A chocolate tour of Madison
For people who want the best in bonbons, this town is a decadent destination.
No one knows why Madison is the fine-chocolate capital of the Upper Midwest.
We do know that Europe played a big role. Gail Ambrosius, who grew up in Wisconsin's hamburger capital, tasted her first artisanal chocolate on a high-school field trip to Paris. "And I understood-eating this is the best thing you can do," she writes.
Markus Candinas studied chocolate-making in his parents' hometown of Thun, at the foot of the Swiss Alps. Ton Stam came from the Netherlands to join the Madison Scouts drum and bugle corps, then started Chocolaterie Stam.
When we visit Madison, we always go to Clasen's European Bakery, founded in 1959 by two brothers from Cologne, Germany. But then we decided to get serious about the chocolateries, too.
Doing a chocolate tour took some fortitude, especially after we got waylaid at an epic Battle of the Chocolates. And yet we soldiered on.
We'd read about Candinas Chocolatier since 2002, when Consumer Reports magazine first declared its chocolate one of the nation's best. But we had never made it to the factory and store in the far suburb of Verona.
Now Candinas has a tiny storefront on Capitol Square, and that was our first stop. But we were disappointed by the absence of eye candy: There was just one open box in a glass case. The shop is mainly a place to pick up prepackaged boxes, the saleswoman told us.
We wanted to pick and choose, so we decided to drive out to Verona. First, we followed Williamson Street to Atwood Avenue and Gail Ambrosius .
The Seymour native took up chocolate as a second career and trained in France, returning to open a small shop next to the funky, 1929 Barrymore Theatre.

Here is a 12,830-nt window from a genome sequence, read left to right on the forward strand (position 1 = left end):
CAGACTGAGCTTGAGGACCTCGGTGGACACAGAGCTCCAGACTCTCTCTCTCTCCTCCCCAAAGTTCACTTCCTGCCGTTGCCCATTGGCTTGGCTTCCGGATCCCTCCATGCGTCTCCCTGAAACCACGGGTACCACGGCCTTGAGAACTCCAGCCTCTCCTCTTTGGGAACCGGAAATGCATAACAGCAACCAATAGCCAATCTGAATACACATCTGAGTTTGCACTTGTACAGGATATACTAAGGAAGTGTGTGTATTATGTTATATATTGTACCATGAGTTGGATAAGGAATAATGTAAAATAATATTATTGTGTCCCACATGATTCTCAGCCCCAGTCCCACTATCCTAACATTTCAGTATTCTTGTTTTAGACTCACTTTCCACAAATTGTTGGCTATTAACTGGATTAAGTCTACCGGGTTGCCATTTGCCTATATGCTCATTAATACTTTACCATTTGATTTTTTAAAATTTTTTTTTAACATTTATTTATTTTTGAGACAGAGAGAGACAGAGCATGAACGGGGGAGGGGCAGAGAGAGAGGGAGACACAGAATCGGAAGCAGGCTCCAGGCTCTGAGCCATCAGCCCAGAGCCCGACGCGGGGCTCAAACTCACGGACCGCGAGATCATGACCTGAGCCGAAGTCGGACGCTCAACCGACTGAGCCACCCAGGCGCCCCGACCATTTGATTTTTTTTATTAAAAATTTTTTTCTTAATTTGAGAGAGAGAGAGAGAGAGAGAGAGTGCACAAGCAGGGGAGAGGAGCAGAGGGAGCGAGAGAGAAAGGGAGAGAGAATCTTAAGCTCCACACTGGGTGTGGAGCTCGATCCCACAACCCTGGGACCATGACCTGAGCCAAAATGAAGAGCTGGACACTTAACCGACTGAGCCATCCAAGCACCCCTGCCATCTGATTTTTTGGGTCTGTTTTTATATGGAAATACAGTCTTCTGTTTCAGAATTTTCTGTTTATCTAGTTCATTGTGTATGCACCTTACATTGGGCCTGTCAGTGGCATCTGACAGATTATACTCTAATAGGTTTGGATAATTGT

There was plenty of eye candy there: shiny foil-wrapped novelties, ribboned boxes of toffee, colorfully stamped sea-salt caramels.
The descriptions were even more tantalizing: "Rich amber cognac coasts along the top of this flavor fusion, finished by the sweet crunch of Australian baby candied ginger" . . . "The sweet crunch of crushed candied almond and marzipan melds with the bright citrus zing of chopped orange peel."
The shop was packed, but we elbowed our way to the canister of free hot chocolate and then the glass cases, where we picked out a Cointreau, two raspberry truffles and a Machu Picchu from the Adventurous Collection. On the way out, we got a free jasmine truffle as a bonus.
The Chocolaterian Cafe is just down the street, with pastries, tarts and bars made onsite in a glass-walled kitchen.
From there, we headed south on U.S. 151 to the Beltline and Verona, where Markus Candinas makes his acclaimed truffles.
The perfect piece of chocolate
As soon as we walked through a door adorned with a giant, brushed-steel "C," a woman appeared and offered us a hazelnut truffle on a white tray. Candinas' mother, Margrit, helps out during busy season.
"They are exactly like the chocolates in Switzerland," she said of her son's truffles. "He uses just butter and cream; the only difference is he cannot put in as much alcohol here. Other than that, he is doing it just the same."
They should be eaten within 10 days, she said, which is what you want to hear when you buy fine chocolate: If it lasts much longer than that, it likely contains preservatives.
When another customer came in, we also got half of her sample, a raspberry truffle that was without doubt the best I'd ever had: pure essence of berry in a light, creamy ganache enclosed by a delicate dark-chocolate couverture.
That's how Candinas became a favorite of Consumer Reports. His truffles are very expensive if you're used to Hershey's, but when you buy a box of 16, they are less than $2 a piece, a bargain for such high quality.
From Verona, we headed north on U.S. 151 to Midvale Boulevard and Metcalfe's Market in Hilldale Shopping Center. It was holding a Battle of the Chocolates, with employees chopping up samples of chocolates from around the world as fast as people could eat them.
Too much of a good thing?
There were 50 kinds of chocolate heaped on a table. As we circled it, we tried Baci hazelnut kisses, Jacquot truffles and salted toffee caramels from Godiva. There were bars from Perugina, Chocolove, Wild Boar, Divine, Valor, Sulpice, Rausch and Lindt.